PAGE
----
- POSTED: 27 Jun 2014 11:46
- UPDATED: 27 Jun 2014 21:32
A total of 52 pieces of feedback were received in the public consultation on the proposed Transboundary Haze Pollution Bill.
SINGAPORE: Harsher penalties for companies and more effective overseas enforcement were among the feedback received from the public on addressing the haze problem.
The feedback, collected in a month-long public consultation on the proposed Transboundary Haze Pollution Bill, was released on Friday (June 27) by the Ministry of Environment and Water Resources (MEWR).
First mooted last year, the Bill allows the government to take legal action against organisations that cause or contribute to haze pollution in Singapore. Then, it was proposed that organisations guilty of the offence can be fined up to S$300,000. If they ignore requests to prevent, reduce or control haze, the fine may go up to S$450,000.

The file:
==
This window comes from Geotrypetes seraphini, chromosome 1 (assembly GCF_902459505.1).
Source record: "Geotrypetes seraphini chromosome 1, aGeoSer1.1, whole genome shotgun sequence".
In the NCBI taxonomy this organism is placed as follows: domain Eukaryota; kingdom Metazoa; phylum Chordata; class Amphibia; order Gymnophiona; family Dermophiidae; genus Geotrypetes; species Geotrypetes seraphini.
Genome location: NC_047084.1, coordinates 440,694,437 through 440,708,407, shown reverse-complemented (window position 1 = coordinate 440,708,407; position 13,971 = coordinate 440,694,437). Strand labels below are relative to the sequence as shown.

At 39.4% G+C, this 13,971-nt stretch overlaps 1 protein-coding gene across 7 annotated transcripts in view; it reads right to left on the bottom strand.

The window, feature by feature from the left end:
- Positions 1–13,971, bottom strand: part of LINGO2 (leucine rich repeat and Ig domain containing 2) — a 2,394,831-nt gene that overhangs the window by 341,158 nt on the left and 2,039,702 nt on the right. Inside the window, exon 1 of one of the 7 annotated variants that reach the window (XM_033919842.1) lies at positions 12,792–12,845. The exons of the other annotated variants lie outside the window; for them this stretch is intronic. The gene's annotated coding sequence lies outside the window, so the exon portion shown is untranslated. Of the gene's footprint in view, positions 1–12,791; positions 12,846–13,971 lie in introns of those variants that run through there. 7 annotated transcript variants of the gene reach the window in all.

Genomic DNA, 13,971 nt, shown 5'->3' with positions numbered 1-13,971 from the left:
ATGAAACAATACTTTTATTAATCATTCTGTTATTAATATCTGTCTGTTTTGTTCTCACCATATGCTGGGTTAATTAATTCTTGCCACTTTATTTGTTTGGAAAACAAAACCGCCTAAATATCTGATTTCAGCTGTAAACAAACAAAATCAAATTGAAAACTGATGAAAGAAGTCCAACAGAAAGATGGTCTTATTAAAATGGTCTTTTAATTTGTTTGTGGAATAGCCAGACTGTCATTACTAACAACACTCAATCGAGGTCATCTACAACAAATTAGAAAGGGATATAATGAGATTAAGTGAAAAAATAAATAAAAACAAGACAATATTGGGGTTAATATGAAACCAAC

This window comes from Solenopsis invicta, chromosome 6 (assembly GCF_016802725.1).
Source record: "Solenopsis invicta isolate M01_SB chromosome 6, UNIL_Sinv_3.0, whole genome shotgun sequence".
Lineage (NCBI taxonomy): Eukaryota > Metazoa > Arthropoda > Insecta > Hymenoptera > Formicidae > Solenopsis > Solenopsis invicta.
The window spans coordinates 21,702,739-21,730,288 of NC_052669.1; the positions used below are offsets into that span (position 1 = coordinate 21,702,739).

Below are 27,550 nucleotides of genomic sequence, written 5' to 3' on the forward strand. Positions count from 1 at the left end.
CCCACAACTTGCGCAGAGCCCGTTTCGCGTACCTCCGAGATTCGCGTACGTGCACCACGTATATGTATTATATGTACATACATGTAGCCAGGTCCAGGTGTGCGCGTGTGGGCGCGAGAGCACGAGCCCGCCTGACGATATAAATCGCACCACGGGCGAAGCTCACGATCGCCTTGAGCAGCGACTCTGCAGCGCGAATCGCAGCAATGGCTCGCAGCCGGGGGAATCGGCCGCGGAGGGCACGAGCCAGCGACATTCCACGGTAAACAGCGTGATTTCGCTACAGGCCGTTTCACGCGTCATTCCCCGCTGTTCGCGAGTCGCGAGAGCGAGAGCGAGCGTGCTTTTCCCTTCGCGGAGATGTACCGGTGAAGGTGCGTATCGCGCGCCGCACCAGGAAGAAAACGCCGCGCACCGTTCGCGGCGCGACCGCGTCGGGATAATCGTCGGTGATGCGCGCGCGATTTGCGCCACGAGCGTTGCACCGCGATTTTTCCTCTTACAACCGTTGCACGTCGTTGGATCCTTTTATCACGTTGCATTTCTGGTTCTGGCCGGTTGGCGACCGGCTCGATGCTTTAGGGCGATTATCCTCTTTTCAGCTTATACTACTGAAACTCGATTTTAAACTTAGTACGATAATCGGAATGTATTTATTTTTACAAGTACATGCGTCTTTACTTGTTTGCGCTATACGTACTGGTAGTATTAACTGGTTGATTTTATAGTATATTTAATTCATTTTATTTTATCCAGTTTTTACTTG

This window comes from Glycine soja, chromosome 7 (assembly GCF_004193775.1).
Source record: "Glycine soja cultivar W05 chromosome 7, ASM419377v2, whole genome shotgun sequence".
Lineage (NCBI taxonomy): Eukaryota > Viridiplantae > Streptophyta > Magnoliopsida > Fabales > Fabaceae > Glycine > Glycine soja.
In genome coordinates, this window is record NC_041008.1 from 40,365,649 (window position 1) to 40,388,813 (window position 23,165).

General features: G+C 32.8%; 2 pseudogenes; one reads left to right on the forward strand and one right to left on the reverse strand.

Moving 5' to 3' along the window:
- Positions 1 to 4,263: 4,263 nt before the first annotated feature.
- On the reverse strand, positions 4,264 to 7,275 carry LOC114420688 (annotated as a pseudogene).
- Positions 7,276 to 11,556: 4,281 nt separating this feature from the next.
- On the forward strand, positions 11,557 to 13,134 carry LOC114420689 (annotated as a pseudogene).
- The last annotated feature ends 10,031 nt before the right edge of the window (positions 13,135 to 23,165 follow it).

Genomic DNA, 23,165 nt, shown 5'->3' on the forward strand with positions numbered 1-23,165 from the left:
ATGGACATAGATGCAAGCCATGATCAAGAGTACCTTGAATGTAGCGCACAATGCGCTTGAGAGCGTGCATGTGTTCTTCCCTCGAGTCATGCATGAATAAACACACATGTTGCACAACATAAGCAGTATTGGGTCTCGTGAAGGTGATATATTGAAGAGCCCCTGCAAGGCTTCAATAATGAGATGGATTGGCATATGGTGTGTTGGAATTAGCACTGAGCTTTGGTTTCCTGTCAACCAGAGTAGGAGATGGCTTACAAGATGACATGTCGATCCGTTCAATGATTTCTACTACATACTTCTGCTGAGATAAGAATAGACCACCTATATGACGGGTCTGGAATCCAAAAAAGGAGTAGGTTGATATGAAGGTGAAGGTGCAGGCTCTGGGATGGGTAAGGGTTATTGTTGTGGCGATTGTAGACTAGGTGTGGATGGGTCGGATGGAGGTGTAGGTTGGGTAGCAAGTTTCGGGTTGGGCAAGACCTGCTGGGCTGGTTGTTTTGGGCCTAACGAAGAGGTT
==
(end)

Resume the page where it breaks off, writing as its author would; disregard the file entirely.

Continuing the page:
A total of 52 pieces of feedback were received in the public consultation, which was held from February to March this year.
One issue raised was that the proposed penalty sums were too low, and that repeated offences should be further penalised. Some also felt there would be difficulties in obtaining evidence from overseas organisations, which could affect the effectiveness of the Bill’s enforcement.
"On the legislative front, the main challenge will be pursuing investigations, getting evidence and then presenting that to court," said Minister for Environment and Water Resources Vivian Balakrishnan.
MEWR said the feedback gathered will be used to refine the Bill. The ministry is targeting to table the revised Bill in Parliament on July 7, with the Bill likely to come into effect in October.
"I was very pleased to note that the governor of Riau expressed his support publicly for this Bill," Dr Balakrishnan said. "This is a positive sign. I hope that that will also translate into effective enforcement and investigation on the ground and productive collaboration between our agencies."
Dr Balakrishnan also shared that legislation is not a panacea that will completely resolve the problem of transboundary haze, but it can increase pressure on companies to do the right thing.